Olympus DSLR line is...dead

Discussion in 'Digital SLR' started by RichA, Feb 4, 2011.

  1. RichA

    RichA Guest

    This is definitely a coffin nail. I've said it before, Olympus can
    keep the current 4/3rds sensor in the mirrorless portable cameras, but
    if they wish to continue making semi-pro bodied DSLRs (which they may
    not want to do) they have to update the 4/3rds sensor to be as large
    by surface area as the APS, at least. They need to equalize against
    the competition.

    RichA, Feb 4, 2011
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  2. RichA

    Bruce Guest

    Olympus filed a couple of patents last year in Japan that related to
    full frame (24 x 36mm) sensors.
    Bruce, Feb 4, 2011
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  3. Remind me to nominate you for the "Prophet of the Year" award.
    Pete Stavrakoglou, Feb 4, 2011
  4. RichA

    Rich Guest

    Likely an Olympus that size with an E-3/5 body would fall into the
    $2000-$2500 range. Higher than Sony, but lower than Nikon. This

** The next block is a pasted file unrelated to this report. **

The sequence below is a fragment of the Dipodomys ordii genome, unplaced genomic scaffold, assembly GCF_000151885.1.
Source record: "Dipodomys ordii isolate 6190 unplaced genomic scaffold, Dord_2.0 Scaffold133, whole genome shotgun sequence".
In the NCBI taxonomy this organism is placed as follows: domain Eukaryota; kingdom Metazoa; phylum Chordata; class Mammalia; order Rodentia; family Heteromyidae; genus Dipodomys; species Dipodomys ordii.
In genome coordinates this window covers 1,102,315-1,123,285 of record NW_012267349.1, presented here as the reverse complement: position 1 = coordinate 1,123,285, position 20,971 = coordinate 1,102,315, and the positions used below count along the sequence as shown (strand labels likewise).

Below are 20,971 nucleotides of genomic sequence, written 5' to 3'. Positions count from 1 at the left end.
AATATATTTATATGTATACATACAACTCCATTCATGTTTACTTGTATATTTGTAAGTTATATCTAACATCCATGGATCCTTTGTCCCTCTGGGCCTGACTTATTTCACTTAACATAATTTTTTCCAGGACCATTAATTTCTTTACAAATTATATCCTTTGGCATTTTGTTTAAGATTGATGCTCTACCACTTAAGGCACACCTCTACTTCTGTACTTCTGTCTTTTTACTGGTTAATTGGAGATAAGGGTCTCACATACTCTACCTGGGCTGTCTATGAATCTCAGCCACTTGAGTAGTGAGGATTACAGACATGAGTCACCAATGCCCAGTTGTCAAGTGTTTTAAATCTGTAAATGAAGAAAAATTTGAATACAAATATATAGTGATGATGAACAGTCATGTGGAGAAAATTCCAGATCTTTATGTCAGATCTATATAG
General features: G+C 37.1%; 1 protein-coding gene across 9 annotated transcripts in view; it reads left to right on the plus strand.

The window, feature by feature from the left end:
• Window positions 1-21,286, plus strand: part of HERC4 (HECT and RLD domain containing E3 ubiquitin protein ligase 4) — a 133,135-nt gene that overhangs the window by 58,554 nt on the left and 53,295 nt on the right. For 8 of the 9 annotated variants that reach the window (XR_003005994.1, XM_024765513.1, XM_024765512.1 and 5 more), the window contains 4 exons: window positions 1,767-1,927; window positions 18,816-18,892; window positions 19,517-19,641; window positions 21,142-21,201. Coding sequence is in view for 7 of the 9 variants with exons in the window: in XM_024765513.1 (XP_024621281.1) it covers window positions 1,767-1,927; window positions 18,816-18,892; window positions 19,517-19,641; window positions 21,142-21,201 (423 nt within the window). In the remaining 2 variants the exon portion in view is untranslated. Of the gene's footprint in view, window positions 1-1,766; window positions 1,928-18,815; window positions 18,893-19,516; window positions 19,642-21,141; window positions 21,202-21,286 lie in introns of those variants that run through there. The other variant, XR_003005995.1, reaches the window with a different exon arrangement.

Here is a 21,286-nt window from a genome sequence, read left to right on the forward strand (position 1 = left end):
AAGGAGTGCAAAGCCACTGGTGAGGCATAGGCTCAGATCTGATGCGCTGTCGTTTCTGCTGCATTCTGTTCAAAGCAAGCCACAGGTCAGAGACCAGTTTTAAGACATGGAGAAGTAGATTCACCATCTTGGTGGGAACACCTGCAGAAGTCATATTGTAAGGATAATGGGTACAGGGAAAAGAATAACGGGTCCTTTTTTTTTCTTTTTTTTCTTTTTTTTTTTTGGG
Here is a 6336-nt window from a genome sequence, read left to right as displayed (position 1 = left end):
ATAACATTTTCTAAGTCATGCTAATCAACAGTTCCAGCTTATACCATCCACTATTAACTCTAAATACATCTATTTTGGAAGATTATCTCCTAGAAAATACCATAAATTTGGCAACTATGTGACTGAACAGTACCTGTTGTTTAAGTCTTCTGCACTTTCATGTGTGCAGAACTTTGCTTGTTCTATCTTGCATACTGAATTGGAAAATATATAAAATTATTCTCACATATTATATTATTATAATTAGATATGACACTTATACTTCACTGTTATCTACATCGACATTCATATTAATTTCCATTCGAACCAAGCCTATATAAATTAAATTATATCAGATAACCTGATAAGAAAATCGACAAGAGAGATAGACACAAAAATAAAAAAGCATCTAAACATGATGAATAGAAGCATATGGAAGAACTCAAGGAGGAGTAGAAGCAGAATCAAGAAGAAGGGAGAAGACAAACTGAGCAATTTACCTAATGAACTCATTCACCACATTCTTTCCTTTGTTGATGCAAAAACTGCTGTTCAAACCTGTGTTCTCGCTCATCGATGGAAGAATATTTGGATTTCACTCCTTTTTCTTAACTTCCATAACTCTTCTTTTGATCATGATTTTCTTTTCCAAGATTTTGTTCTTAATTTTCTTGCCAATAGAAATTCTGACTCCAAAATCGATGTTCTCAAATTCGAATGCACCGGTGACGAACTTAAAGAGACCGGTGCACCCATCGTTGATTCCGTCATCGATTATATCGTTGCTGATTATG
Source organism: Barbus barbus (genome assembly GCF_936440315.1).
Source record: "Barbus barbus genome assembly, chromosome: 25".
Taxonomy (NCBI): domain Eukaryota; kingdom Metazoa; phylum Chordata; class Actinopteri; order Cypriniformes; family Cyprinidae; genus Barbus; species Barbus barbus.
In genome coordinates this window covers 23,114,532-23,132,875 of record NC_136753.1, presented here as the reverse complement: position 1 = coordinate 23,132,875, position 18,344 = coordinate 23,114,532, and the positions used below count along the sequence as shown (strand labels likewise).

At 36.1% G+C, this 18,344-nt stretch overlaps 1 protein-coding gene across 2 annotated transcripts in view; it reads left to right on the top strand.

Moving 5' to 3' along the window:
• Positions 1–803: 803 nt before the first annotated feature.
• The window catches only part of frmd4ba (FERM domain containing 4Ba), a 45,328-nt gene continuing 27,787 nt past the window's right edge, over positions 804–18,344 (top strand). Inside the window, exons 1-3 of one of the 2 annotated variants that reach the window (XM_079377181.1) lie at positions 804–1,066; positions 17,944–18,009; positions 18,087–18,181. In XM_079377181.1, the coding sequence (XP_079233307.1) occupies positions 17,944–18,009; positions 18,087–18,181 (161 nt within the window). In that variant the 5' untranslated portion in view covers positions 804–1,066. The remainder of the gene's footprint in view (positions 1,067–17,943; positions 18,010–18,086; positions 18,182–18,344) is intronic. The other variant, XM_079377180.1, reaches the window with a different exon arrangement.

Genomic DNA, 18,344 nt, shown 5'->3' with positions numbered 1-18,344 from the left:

would be perfect. To HELL with existing 4/3rds shooters. End the
    line, at least for 4/3rds and not micro 4/3rds. Concentrate on
    introducing new FF lenses. The one major sticking point is the
    sensor. Can they even get a FF and would one be worth having from
    Panasonic? We can't tell, because in order to compare say an Olympus
    4/3rds camera to an APS, the Olympus would need no more than 8
    megapixels, as it is, you can't compare the 4/3rds to the APS because
    of differences in pixel size. Right now, from a comparison
    standpoint, a 4/3rds is best compared (based on pixel size) to Canon's
    18 megapixel APS. But, Canon sensors are different from the Panasonic.
    Rich, Feb 4, 2011
  5. RichA

    Bruce Guest

    I don't know whether Panasonic could even make a full frame sensor. If
    the sensor manufacturing facility is geared up only for Four Thirds
    and smaller, new investment would be needed to go to full frame.

    In terms of other full frame sensors that would be available to
    Olympus, Kodak makes the 18.5 MP full frame sensor for the Leica M9
    and is now offering a 29 MP full frame sensor. However, no-one has